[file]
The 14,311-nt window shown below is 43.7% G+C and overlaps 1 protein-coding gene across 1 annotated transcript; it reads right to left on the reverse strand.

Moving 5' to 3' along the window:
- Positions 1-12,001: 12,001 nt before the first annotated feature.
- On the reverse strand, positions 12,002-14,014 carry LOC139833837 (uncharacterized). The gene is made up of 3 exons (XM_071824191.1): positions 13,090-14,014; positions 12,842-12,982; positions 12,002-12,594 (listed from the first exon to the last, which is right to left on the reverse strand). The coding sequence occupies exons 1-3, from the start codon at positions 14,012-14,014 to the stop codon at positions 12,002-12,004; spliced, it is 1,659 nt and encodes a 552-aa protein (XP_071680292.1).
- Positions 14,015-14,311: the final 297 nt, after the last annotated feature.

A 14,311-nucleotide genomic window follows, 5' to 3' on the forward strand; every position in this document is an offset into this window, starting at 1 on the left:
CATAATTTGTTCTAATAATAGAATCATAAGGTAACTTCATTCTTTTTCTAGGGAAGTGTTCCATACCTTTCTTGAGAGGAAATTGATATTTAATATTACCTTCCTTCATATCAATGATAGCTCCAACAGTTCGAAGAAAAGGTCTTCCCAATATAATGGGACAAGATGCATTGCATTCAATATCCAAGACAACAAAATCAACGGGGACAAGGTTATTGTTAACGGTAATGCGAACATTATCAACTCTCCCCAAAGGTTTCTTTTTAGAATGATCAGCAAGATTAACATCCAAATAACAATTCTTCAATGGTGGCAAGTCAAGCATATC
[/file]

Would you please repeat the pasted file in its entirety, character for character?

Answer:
The 14,311-nt window shown below is 43.7% G+C and overlaps 1 protein-coding gene across 1 annotated transcript; it reads right to left on the reverse strand.

Moving 5' to 3' along the window:
- Positions 1-12,001: 12,001 nt before the first annotated feature.
- On the reverse strand, positions 12,002-14,014 carry LOC139833837 (uncharacterized). The gene is made up of 3 exons (XM_071824191.1): positions 13,090-14,014; positions 12,842-12,982; positions 12,002-12,594 (listed from the first exon to the last, which is right to left on the reverse strand). The coding sequence occupies exons 1-3, from the start codon at positions 14,012-14,014 to the stop codon at positions 12,002-12,004; spliced, it is 1,659 nt and encodes a 552-aa protein (XP_071680292.1).
- Positions 14,015-14,311: the final 297 nt, after the last annotated feature.

A 14,311-nucleotide genomic window follows, 5' to 3' on the forward strand; every position in this document is an offset into this window, starting at 1 on the left:
CATAATTTGTTCTAATAATAGAATCATAAGGTAACTTCATTCTTTTTCTAGGGAAGTGTTCCATACCTTTCTTGAGAGGAAATTGATATTTAATATTACCTTCCTTCATATCAATGATAGCTCCAACAGTTCGAAGAAAAGGTCTTCCCAATATAATGGGACAAGATGCATTGCATTCAATATCCAAGACAACAAAATCAACGGGGACAAGGTTATTGTTAACGGTAATGCGAACATTATCAACTCTCCCCAAAGGTTTCTTTTTAGAATGATCAGCAAGATTAACATCCAAATAACAATTCTTCAATGGTGGCAAGTCAAGCATATC